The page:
It has taken me a couple of weeks to refresh and recharge from my first Macworld experience (now known as Macworld | iWorld, of course). But during that time of getting clear I had the opportunity to give the latest offering by RealMac Software (Rapidweaver, LittleSnapper) in collaboration with Milen and Impending, Inc. a thorough “beta” test drive. Coincidentally, the iOS app is called Clear, and it is one of the more compelling list-makers/task managers I’ve seen for the iPhone.
The innovative thing about Clear is that it is entirely gesture-based in execution. There are no visible buttons or sliders; you use a series of gestures to interact with it, and that is what makes it stand apart from other iPhone list apps and task managers.
The fluidity of Clear is its biggest selling point. You can swipe left to delete a task or swipe right to complete it. Completed tasks stay at the bottom of your list (grayed out) until you swipe up — then they are cleared from the screen. I think the whole idea of Clear is to have as friction-free an experience as possible, getting the visual clutter out-of-the-way altogether.
The default settings have the colours represented in shades of red through yellow, which can be changed to a variety of other options (including a Tweetbot-inspired theme if you have said app installed on your iPhone) by accessing the top-level menu. To get to that menu, you need swipe down twice from your list screen. If you swipe down once, you get to see what lists you have. From there, you can dive into a list by touching the number of tasks you have on the list. Then you can add tasks to the list by either touching the screen or swiping down slightly from a task on the screen. You can also move tasks around by holding down your finger on a task and shifting it around. You’ll see that the colours change based on where tasks sit on your screen, with the deeper (or perhaps more intense) colours are at the top of your lists.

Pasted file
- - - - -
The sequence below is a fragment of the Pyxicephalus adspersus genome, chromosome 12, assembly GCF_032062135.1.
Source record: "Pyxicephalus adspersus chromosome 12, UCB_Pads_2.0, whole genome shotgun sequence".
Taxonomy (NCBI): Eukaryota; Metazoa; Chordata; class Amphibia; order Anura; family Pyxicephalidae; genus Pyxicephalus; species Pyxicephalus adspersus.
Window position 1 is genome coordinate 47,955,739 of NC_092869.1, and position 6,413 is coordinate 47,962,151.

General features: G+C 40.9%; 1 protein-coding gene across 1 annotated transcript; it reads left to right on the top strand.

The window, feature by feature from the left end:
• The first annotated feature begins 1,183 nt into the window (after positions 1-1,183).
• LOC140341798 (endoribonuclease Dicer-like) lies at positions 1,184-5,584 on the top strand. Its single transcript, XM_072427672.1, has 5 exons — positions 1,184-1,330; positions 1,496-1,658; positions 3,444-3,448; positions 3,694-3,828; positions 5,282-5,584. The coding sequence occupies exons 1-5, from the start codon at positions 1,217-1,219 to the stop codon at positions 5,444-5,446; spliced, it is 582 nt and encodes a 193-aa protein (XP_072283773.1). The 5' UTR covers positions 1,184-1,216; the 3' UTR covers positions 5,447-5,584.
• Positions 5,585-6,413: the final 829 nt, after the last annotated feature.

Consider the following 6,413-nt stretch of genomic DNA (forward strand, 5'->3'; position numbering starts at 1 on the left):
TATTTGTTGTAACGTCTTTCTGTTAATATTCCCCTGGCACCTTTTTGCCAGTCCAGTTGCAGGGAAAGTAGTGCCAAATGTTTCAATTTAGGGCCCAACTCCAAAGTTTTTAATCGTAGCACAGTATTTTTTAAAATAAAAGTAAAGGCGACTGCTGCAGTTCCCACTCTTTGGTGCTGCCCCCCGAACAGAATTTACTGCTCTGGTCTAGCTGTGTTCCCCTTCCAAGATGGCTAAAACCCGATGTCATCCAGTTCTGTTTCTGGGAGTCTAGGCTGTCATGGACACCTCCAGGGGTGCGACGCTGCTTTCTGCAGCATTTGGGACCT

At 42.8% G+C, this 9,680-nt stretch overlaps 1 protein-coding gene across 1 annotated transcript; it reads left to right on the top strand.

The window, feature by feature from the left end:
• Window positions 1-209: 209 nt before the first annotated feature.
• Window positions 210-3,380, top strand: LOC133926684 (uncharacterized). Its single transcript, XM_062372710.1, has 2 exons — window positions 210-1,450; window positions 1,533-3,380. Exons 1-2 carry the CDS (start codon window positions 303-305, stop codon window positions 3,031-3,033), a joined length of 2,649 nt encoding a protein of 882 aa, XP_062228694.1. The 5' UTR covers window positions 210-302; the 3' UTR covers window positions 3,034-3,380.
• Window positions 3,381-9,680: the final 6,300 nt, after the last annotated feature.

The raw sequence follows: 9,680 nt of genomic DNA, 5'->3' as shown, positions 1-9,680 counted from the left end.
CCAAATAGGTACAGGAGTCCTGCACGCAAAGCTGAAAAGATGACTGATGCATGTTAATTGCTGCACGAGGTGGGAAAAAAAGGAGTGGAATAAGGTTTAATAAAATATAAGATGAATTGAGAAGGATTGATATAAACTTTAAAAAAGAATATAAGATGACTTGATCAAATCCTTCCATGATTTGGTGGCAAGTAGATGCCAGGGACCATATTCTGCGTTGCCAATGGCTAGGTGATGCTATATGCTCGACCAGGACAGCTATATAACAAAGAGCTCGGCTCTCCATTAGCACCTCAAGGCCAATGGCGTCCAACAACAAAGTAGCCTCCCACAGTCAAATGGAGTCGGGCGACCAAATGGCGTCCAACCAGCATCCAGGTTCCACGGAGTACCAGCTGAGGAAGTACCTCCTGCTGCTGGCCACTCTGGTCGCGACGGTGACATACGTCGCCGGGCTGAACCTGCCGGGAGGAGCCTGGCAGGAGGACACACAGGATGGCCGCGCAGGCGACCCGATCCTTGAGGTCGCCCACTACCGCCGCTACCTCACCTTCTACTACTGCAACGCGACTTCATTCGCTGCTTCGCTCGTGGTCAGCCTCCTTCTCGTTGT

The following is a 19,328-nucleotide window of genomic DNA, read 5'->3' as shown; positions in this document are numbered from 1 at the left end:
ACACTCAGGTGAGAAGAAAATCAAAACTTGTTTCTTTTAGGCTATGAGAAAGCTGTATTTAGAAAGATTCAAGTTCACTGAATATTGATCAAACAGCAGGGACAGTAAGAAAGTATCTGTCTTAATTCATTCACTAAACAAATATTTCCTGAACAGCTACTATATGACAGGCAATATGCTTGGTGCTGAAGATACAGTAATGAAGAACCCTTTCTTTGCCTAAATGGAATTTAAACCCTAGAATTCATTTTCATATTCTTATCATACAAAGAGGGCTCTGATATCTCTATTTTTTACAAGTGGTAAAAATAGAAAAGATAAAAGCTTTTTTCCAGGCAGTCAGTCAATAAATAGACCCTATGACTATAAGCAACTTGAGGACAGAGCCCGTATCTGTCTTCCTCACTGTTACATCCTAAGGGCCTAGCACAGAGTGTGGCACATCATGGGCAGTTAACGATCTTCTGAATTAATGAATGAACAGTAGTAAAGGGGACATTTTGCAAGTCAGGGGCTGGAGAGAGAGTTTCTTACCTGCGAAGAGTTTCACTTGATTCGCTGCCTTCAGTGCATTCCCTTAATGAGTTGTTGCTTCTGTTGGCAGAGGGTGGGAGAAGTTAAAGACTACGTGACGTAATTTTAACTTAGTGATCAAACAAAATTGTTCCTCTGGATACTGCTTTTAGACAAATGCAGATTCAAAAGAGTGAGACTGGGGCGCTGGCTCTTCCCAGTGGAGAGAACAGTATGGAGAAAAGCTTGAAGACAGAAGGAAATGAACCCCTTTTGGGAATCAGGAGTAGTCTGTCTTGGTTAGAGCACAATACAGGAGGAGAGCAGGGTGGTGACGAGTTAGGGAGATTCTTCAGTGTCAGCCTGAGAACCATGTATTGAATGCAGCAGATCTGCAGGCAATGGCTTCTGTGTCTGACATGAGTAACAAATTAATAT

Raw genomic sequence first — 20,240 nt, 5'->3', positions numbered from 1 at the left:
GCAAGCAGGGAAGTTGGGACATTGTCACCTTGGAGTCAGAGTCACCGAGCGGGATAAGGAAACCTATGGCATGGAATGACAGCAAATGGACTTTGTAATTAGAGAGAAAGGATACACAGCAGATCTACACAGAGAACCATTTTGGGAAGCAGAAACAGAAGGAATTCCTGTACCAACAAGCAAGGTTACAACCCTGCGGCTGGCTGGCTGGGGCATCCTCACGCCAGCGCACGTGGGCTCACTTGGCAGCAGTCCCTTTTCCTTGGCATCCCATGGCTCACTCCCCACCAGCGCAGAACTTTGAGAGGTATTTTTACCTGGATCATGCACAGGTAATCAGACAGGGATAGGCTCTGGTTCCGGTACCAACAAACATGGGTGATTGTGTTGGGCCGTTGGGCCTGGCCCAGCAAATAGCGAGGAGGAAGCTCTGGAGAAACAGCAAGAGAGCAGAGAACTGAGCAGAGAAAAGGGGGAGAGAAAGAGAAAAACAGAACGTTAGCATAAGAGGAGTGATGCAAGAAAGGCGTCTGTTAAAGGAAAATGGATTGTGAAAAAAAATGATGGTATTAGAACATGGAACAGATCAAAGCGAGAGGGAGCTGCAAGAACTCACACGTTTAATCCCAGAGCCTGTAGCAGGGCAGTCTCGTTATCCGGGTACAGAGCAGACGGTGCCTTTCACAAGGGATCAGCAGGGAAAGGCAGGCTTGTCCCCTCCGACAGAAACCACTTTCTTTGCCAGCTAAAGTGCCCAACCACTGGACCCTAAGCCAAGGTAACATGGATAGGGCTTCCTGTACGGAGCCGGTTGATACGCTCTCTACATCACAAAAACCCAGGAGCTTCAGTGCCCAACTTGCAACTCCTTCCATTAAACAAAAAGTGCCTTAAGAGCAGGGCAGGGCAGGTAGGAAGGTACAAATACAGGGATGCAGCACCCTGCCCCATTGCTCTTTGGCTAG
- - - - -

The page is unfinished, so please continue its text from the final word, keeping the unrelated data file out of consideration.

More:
Clear takes some getting used to. The gesture-based controls are bound to excite plenty of iPhone users, and the elegant design is very reminiscent of an app Clear pays homage to: Tapbots’ Tweetbot. That said, there are some problems with going solely with gestures. Keep in mind that Notification Center can get in the way of any task or item at the top of the screen, which is a minor annoyance. And while you can also add tasks in between other tasks by spreading your fingers out between two tasks, I tried to do so with one hand and it didn’t respond. I needed to use two hands, which is a pain. You’d be better off just adding tasks and moving them around as you need rather than trying to add tasks between tasks from the get-go.
But the biggest problem with having no visible buttons is that there are no visible buttons. For simple lists, Clear is a great task manager. But for more advanced productivity-types, since you can’t see the lists without swiping down initially, it can be rather cumbersome. Which is clearly not the intent.
Clear is now available in the App Store for the introductory price of just 99 cents, so if you’re new to these kinds of apps or just want to give it a spin to check how fluid its user interface is, then you’re not going to be all that much out-of-pocket. Those who should give Clear a look are those looking for a fun and beautiful list/task manager that also makes you feel good about getting the little things done. But if you need more than a simple to-do list app that looks (and acts) pretty, Clear is clearly not going to be for you.